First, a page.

Master's Degree Program
The COMD master's degree program has been continuously accredited for 30 plus years by the Council of Academic Accreditation (CAA) of the American Speech-Language-Hearing Association and has two versions of the Master’s degree: Master of Science (residential/on-campus; full-time) and Master of Science (distance education). The degree is designed to prepare students for the clinical practice of speech-language pathology. Graduates are eligible for national certification, state licensure, and South Carolina teacher certification.
Master of Science (residential/on-campus; full-time)
The residential, full-time MS degree is offered via the traditional, on-campus modality. Students admitted to the residential program must be continuously enrolled on a full-time basis for two calendar years. While a student's undergraduate major, and post baccalaureate courses, are not a consideration for admission, the point of entry into the MS (residential/on-campus) program [pdf] is dependent upon previous coursework, clinical observation, and practica completed. Students begin the program during fall semester, provided they have completed a minimum of 25 clock hours of supervised observation plus three semester hours of coursework with a grade of B or higher in each of the following:
- anatomy & physiology of the speech & hearing mechanism
- language development
- articulation disorders
All other students enter the program in the summer to complete the above courses.
A limited number of graduate assistantships and/or stipends are available on a competitive basis. These may provide out-of-state students with lower in-state tuition rates.
In addition to a broad-based training in communication sciences and disorders (infants through adults), the Department offers opportunities for students to pursue additional course work and practicum in several areas. These include, but are not limited to: 1) long-term rehabilitation of neurogenic speech-language disorders (with particular emphasis on traumatic brain injury) and 2) habilitation of individuals with cochlear implants. Applicants should indicate their specific interests in either of these areas in their applications.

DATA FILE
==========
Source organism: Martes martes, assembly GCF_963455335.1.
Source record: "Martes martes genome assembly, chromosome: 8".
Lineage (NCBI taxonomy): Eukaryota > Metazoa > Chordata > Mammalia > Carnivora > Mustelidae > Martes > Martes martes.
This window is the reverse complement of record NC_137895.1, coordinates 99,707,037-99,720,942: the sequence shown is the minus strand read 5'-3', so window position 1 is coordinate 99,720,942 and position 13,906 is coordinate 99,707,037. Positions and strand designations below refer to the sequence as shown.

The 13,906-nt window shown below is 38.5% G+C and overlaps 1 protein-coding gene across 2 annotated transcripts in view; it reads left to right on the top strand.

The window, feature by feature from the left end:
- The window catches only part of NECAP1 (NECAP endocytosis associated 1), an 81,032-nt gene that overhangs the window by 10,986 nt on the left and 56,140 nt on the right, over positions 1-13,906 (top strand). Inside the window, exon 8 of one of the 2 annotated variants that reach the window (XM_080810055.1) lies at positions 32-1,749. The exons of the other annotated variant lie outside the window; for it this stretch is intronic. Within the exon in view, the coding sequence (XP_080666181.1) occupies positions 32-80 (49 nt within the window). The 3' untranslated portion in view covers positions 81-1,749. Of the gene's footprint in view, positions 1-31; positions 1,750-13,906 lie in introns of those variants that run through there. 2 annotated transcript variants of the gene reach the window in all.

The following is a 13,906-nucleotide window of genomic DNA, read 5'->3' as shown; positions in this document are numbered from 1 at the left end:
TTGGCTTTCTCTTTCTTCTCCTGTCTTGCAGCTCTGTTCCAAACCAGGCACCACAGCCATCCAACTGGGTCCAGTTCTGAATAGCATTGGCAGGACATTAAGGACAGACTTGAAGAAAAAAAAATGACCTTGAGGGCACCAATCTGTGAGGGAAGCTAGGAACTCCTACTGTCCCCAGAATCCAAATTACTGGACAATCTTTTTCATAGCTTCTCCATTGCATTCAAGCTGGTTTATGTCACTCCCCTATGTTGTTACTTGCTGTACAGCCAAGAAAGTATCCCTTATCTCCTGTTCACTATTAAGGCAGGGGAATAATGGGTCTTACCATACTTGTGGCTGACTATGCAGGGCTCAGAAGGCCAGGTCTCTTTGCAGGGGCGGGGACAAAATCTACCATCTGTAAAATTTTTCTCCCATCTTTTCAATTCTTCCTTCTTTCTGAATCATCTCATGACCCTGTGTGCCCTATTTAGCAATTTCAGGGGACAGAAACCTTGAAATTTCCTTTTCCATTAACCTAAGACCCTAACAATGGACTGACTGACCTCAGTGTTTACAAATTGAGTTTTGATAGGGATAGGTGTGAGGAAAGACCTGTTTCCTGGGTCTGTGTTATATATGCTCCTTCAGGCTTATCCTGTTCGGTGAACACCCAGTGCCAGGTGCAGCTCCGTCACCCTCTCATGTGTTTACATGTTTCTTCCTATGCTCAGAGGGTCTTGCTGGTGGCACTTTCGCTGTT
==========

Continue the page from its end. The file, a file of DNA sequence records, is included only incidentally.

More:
Master of Science (distance education; part-time)
The Master of Science (distance education) degree is offered only as a part-time three- or four-year curriculum (depending on undergraduate background) through distance learning. This particularly modality is an alternative to the residential/on-campus modality and is intended for individuals who, due to geographic and/or financial circumstances, are unable to attend the full-time program in Columbia, SC. Courses are taken on a part-time basis (generally two courses each fall and spring semester) with summers being reserved for clinical practicum experiences. As is the case with the residential/on-campus modality, the exact point of entry into the distance education modality is dependent on a student’s previous coursework and clinical practicum (see course sequence). For applicants with undergraduate majors in speech-language pathology (that include a minimum of 25 hours of clinical observation and 50 hours of supervised practicum), the course sequence begins in the summer and continues for three calendar years plus a summer internship. Students with undergraduate majors in other disciplines take background coursework during fall and spring semesters prior to entry into the regular MS (distance education) curriculum that begins in the summer. Financial assistance is available for students who agree to work in the South Carolina public schools for a specified period of time upon completion of the degree program.
Please note: Courses offered through distance education are not self-paced. Instead, they follow the university’s academic calendar and semester schedule. Course content is provided through streaming video as well as with internet support (e.g., interactive online chat, discussion boards, and Blackboard). Students considering the Master of Science (distance education; part-time) program will want to be aware of the licensing requirements in their particular state. Further information about licensing can be found here.
Before You Apply
Learn more about the prerequisites required to be admitted to our degree programs and how we maintain our accreditation.
Ready to Apply?
Apply to one of our master's degree programs.
The Ph.D. degree prepares professionals for academic careers, and therefore its emphasis is on research and the scholarly study of the science of human communication and its disorders. Doctoral students, under the director of a mentor, regularly participate in laboratory activities and pursue a program of scholarly research leading to publication in scientific journals.
Academic coursework consists of 12 credit hours of statistics and experimental design, 9 hours in speech and hearing science, and 24 hours in a concentration area, followed by written and oral comprehensive examinations. The degree culminates in the successful defense of a dissertation (12 credit hours).
Students may enter the doctoral program following the bachelor or master degree, depending on their professional goals and interest in clinical certification. Applications are invited from students with majors in a variety of disciplines, including (but not limited to), audiology, engineering, linguistics, psychology, physics, physiology, and speech-language pathology. Research assistantships are available for qualified applicants.
Apply to the Ph.D. program.